Trump White House Creates Panel to Discredit Administration’s Own Climate Change Warnings

The Trump White House plans to create a committee that aims to contradict the Trump administration’s own repeated conclusions that climate change is harming the planet and poses a national security risk, The Washington Post reports.

The National Security Council initiative would include scientists who deny the scientific consensus on the impact of climate change and will reassess the Trump administration’s intelligence community’s repeated findings that climate change poses a severe risk to the country.

Unlike a formal advisory committee, the group would not be subject to public disclosure rules.

The move comes after Trump was “upset” that his administration issued a dire National Climate Assessment, which the must be published by law, in November, deputy national security adviser Charles Kupperman said according to The Post.

Panel was planned by notorious climate science denier:

The new plan is a revised version of National Security Council senior director William Happer. Happer headed a group called the CO2 Coalition and previously received $170,000 from the Mercer Family Foundation and more than $33,000 from the Charles Koch Institute.

In a 2014 interview with CNBC, Happer said the “demonization of carbon dioxide is just like the demonization of the poor Jews under Hitler,” adding that “carbon dioxide is actually a benefit to the world, and so were the Jews.”

Happer insisted that CO2 was beneficial to the earth repeatedly as a speaker, including at a 2016 policy summit funded by the conservative Heritage Foundation.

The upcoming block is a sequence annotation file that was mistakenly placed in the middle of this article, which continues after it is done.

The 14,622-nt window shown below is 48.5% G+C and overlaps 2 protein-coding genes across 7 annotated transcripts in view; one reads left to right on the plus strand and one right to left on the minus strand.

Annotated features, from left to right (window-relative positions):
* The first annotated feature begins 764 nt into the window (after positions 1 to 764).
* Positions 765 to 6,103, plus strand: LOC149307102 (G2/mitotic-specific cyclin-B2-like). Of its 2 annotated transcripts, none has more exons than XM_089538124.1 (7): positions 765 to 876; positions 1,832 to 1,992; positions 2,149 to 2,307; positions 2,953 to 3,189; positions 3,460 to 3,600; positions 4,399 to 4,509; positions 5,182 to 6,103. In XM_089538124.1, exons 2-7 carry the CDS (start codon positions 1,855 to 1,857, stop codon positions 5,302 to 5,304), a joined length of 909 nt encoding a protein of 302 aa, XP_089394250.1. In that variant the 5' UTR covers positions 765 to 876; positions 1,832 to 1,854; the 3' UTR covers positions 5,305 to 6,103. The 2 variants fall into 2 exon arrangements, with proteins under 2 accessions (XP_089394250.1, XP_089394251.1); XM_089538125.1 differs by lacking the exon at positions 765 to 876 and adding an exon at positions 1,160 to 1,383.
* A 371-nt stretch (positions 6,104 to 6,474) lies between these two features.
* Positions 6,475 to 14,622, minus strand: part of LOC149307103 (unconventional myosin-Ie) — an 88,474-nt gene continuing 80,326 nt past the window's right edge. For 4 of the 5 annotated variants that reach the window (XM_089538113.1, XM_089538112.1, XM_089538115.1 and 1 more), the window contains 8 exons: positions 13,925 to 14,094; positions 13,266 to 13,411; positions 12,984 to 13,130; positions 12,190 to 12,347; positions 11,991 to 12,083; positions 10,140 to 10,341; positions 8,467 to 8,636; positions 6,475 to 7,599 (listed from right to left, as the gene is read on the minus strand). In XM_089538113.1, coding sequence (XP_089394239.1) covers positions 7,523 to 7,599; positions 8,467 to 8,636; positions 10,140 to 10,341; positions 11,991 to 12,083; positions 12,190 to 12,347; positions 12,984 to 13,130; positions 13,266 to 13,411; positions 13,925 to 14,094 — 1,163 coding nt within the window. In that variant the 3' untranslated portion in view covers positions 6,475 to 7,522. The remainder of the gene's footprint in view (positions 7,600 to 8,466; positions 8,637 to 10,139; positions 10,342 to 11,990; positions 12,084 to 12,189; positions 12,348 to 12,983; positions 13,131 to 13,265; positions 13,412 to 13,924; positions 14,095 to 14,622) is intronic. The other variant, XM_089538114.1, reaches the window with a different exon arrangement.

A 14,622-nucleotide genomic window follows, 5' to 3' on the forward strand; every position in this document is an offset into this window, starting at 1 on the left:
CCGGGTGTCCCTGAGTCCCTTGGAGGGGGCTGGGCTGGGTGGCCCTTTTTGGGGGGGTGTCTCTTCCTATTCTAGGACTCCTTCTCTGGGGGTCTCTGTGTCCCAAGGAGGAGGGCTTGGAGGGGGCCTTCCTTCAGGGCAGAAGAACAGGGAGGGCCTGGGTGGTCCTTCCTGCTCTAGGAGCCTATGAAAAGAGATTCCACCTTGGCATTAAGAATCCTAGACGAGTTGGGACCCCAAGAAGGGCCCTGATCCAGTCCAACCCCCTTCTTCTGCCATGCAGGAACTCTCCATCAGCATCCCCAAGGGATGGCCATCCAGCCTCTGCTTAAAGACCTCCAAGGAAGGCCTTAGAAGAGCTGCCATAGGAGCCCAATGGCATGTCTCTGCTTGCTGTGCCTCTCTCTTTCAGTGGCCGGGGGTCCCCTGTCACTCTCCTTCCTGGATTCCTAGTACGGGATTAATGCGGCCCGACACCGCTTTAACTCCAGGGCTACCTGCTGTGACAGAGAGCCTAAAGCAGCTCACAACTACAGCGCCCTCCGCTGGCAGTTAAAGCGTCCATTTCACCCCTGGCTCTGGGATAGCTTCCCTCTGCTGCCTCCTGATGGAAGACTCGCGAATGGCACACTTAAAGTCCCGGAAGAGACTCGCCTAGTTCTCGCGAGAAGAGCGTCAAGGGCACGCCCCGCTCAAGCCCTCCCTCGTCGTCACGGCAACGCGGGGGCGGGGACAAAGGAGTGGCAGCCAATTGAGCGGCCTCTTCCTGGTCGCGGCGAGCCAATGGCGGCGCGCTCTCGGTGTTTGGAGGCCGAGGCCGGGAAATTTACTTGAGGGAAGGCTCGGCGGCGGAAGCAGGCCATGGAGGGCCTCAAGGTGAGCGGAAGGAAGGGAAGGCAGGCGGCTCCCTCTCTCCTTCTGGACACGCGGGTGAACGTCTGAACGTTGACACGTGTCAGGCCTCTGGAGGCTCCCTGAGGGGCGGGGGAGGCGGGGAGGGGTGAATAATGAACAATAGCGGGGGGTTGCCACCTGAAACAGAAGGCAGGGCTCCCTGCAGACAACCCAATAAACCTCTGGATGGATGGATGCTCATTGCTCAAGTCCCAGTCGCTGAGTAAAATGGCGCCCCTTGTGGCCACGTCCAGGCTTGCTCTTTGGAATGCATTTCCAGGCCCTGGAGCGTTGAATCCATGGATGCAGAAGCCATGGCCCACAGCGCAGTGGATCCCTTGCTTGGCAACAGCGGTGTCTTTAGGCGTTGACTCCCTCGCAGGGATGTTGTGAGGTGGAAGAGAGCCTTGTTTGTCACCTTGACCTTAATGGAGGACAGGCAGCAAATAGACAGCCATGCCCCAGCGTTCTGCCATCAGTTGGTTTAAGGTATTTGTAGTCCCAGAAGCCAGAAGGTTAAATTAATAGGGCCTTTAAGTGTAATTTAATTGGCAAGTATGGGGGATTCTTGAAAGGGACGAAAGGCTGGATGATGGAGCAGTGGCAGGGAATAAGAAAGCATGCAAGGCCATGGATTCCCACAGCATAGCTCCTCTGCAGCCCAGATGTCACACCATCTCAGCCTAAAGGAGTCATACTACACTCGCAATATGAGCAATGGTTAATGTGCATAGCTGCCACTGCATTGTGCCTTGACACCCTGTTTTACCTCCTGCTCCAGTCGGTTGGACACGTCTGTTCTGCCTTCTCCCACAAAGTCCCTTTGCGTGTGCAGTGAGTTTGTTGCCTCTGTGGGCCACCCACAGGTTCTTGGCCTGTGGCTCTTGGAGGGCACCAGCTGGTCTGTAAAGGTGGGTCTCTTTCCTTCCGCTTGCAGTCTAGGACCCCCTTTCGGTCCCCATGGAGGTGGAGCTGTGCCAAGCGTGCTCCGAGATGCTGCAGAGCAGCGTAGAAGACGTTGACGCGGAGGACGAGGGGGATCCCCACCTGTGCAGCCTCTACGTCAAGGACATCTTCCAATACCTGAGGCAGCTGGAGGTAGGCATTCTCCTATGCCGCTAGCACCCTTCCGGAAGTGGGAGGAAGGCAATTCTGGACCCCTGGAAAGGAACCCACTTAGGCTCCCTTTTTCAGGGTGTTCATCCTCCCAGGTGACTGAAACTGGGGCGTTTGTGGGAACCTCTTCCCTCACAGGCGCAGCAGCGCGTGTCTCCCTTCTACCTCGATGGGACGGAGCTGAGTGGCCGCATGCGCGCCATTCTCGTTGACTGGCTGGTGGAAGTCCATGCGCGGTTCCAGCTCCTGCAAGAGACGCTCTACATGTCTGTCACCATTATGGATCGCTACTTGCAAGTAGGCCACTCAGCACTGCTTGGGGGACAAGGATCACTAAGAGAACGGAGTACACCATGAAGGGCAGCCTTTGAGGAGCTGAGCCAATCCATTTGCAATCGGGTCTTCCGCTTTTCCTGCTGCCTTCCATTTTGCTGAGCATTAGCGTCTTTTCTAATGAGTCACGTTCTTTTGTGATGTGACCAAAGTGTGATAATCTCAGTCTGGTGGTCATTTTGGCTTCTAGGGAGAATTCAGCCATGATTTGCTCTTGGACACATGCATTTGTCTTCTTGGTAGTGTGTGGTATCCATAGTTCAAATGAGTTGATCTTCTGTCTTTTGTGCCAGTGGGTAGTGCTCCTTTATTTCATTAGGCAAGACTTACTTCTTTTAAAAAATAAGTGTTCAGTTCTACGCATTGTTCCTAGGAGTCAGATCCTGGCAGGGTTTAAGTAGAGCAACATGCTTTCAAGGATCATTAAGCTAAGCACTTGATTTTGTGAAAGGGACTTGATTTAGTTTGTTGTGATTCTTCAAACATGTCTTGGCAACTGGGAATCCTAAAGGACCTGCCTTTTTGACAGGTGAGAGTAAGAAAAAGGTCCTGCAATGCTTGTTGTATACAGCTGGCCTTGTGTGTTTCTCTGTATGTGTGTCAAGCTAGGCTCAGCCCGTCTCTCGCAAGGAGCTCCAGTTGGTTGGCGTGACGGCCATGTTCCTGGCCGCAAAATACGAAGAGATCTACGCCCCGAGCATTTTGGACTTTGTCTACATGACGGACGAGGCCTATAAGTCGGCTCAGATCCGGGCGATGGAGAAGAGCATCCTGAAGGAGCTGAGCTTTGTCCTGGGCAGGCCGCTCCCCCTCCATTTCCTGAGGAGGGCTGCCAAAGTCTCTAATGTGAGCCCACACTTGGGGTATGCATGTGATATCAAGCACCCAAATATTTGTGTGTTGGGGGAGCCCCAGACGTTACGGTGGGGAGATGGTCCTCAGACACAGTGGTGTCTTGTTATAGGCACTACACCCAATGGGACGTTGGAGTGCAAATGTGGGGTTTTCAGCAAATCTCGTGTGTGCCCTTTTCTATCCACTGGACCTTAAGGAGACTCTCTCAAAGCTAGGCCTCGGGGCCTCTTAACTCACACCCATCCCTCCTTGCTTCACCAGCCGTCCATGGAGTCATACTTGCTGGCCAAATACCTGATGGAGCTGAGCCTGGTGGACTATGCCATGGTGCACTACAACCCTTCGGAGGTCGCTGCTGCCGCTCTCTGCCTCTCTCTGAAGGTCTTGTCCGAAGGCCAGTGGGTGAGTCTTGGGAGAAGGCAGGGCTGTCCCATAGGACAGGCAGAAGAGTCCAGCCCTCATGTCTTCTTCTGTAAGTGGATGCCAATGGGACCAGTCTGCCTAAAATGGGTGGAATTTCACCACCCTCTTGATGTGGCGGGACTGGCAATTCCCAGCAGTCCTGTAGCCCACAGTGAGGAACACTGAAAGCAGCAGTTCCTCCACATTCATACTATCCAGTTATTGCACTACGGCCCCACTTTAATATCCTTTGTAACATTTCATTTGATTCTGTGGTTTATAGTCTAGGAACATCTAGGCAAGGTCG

“We’re doing our best to try and counter this myth that CO2 is a dangerous pollutant,” he said. “It’s not a pollutant at all. . . . We should be telling the scientific truth, that more CO2 is actually a benefit to the earth.”

Trump wants to contradict military warnings:

“In 2003, the Pentagon commissioned a report to examine how an abrupt change in climate would affect the country’s defense capabilities: Its authors concluded that it ‘should be elevated beyond a scientific debate to a U.S. national security concern,’” The Post reported. “Last year, a military-funded study warned sea level rise and other climate impacts could make more than a thousand low-lying islands in the Pacific Ocean ‘uninhabitable’ by midcentury, including an atoll where a missile defense site is located.”

Just last month, Trump’s own national intelligence director warned that “climate hazards” including extreme weather, wildfires, droughts and acidifying oceans are worsening, “threatening infrastructure, health, and water and food security,” The Post added.

“I never thought I would live to see the day in the United States where our own White House is attacking the very science agencies that can help the president understand and manage the climate risks to security of today and tomorrow,” retired Rear Adm. David Titley, a former Oceanographer of the Navy and chief operating officer at the National Oceanic and Atmospheric Administrations, told The Post. “Such attacks are un-American.”

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